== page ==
In August of 2022, the parish volunteered at the Back-to-School Festival, helping to distribute nearly 200 backpacks to the children of veterans. In October, they sponsored one of the weekly Canteens which encompassed not only monetary donations, but also 18 church volunteers to help prepare the food, wait on tables, wash dishes, etc., and most importantly, to spend one-on-one time with the veterans who attended.
Over the past winter, Mollie was excited to learn that several members of the church were visiting Clear Path on their own to volunteer. “Some helped to wrap Christmas gifts, some got involved with the organization’s vital Canine Program as well as volunteering at fundraising events.”
May of 2023 saw the groundbreaking for the final grant item when a group of 20 volunteers from the church along with Clear Path veterans began clearing the site, moving the border bricks and assembling the benches and an arbor for the “Place of Reflection.”
“It’s not quite finished yet due to the weather,” she said, “but people have already been using it.” She said along with Clear Path veterans, the peaceful retreat has also been used by hikers and people who walk their dogs on the property.
Mollie is delighted that her parish has become more aware of and involved in helping to serve the veterans at Clear Path and said they may be applying for another grant for more projects the church has in mind, but she is really hoping other parishes in the Diocese might follow their lead.
“This is really bigger than Christ Church,” said Mollie. “And Christ Church’s work with Clear Path would not have happened without the impetus created by the Diocesan Ministry Grant. The grants are a marvelous concept and I’m hoping that other churches in the diocese will follow our example, either independently or in cooperation with other churches.” And, she added, she is more than happy to help anyone with the grant process.
Either way, she said, the parishioners at Christ Church will continue to spotlight and serve the veterans there. “And weather permitting, we are continuing the work on the tranquility site this fall.”
As for the parishioners who volunteer, she said she enjoys the level of enthusiasm and commitment they have. “Everyone who participated in the program just loved every minute of it – even the children and young people. And the volunteers are always asking me when the next project is.”
Christ Church parishioners Dr. Jim Tifft and his wife, Deb, are two of those volunteers who quickly became invested in Clear Path’s work and the veterans it serves.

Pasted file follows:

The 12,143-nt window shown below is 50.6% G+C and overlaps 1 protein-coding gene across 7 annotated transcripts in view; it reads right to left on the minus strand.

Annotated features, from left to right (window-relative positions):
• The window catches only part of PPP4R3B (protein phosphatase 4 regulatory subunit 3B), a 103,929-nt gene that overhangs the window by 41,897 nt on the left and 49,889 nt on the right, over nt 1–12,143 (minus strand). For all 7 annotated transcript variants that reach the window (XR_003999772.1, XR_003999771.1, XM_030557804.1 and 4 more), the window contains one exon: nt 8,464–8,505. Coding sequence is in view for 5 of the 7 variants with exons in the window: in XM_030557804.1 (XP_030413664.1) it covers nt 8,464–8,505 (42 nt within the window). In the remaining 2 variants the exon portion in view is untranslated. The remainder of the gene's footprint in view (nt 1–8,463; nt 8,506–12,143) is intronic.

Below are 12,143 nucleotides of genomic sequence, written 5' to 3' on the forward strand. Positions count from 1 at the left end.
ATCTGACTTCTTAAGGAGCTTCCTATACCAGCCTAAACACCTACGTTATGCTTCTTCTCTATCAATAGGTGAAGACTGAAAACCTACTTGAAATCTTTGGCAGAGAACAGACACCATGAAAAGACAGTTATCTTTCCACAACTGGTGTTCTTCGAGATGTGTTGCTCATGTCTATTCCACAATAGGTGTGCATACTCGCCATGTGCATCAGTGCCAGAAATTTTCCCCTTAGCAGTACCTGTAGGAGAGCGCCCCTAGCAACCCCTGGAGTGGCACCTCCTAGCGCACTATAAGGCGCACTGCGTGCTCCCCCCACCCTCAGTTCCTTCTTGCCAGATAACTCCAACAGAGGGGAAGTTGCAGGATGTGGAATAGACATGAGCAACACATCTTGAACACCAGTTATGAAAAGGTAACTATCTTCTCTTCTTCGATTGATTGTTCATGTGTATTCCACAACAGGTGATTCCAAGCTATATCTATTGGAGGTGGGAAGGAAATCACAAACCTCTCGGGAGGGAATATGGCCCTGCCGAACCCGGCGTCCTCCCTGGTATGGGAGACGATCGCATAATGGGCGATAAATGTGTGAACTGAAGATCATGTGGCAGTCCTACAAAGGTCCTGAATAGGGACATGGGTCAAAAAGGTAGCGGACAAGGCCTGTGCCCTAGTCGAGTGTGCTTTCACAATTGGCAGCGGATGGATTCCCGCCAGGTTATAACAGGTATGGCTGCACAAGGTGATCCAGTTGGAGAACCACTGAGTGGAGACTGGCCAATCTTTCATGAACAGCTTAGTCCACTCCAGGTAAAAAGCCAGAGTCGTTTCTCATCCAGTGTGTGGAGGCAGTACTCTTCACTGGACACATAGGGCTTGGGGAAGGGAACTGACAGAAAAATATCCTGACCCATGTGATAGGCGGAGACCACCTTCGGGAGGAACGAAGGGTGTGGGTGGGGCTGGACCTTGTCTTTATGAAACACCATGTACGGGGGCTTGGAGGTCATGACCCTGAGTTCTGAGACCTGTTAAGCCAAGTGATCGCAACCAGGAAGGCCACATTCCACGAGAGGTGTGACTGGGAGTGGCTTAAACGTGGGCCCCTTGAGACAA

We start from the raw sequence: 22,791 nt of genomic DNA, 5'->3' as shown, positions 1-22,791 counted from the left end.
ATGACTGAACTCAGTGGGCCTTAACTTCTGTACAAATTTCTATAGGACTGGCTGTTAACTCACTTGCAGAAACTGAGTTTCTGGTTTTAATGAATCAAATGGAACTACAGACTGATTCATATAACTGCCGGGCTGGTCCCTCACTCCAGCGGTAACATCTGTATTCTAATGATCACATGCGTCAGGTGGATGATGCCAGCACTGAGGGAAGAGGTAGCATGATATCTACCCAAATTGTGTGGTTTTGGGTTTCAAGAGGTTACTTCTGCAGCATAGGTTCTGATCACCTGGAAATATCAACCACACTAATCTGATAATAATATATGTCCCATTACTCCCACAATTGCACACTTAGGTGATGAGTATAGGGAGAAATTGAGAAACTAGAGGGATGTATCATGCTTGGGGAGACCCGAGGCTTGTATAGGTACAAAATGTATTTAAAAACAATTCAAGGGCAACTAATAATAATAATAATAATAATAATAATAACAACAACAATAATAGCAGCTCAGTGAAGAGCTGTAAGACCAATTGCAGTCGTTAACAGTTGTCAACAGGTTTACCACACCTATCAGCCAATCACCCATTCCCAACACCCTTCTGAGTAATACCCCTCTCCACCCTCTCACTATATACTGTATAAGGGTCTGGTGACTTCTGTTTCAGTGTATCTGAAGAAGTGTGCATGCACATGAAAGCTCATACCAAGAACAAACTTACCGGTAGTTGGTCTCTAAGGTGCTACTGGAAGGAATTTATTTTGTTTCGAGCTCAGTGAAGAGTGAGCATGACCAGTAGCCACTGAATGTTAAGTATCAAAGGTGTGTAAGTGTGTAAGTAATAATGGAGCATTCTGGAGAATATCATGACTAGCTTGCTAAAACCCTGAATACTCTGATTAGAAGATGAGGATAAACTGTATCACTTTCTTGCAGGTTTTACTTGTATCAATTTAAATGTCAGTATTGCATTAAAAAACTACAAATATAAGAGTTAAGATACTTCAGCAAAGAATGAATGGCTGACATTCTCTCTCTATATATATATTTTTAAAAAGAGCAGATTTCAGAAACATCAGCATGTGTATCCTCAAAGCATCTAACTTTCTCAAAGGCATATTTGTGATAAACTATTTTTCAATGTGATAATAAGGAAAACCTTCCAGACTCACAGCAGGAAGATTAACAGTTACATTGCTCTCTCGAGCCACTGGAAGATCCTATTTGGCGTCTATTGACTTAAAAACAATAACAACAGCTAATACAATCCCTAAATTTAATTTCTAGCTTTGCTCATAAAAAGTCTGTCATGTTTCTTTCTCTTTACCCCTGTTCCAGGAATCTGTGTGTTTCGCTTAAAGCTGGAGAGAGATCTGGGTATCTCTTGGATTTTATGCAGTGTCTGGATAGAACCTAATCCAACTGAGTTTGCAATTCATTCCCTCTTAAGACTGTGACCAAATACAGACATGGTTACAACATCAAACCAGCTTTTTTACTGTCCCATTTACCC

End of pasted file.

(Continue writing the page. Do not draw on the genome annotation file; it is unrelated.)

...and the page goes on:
“Deb and I wanted to volunteer as a way to give back to people who had done so much for our country,” Jim explained. “We were involved in helping to put together benches at Clear Path for the area of reflection. But we also have served meals at their weekly canteen, talked with visitors at the Canteen and wrapped gifts for their Christmas party for families.”
“When you give,” he said, “you also receive, and we both received a lot of gratification from helping others.” He said he and his wife also got to know members of their own congregation in a deeper way by working with them.
“I was struck by the diversity of volunteers and the congeniality of them all,” added Deb. “I also was taken with the need of veterans to share their stories.”
“Having my own church contribute and invest in spiritual wellness has deepened my relationship with God and my church,” said Melissa. She shared an example of how this project has had a positive impact on the veterans they serve, starting with a group of active-duty military members who frequent the Wednesday lunch.
She said as they gathered for lunch, their volunteer manager, Andy, noted one of the members was very quiet and not communicating. He offered up a tour of the grounds which includes a series of trails, where one ends at the place of reflection. After lunch, the group explored the trails and after 30 minutes, they returned. The leader of the group thanked Andy for his hospitality and noted that while at the place of reflection, the quiet airman was able to speak about a recent suicide in her squad.
“Healing for that group started that day, where nestled in the woods, there was a place they felt safe to discuss something that was painful. Being active duty, the switch from sadness to serving happens within minutes, but these folks now have a place they can go that’s safe and amidst the beauty of nature.”
“Serving veterans is not being pro-war,” concluded Melissa. “It’s being responsible and I’m so grateful Christ Church sees value in our mission.”
Volunteering: There are many opportunities to volunteer at Clear Path. If interested, you may contact Andy Suma at email@example.com. Or you can sign up on their website at https://www.clearpath4vets.com/.
Ministry Grants: Diocesan Ministry Grants are offered bi-annually each spring and fall. They are always announced in The Messenger when the grant process opens and more information and application forms are available on the Diocesan website at https://cnyepiscopal.org/.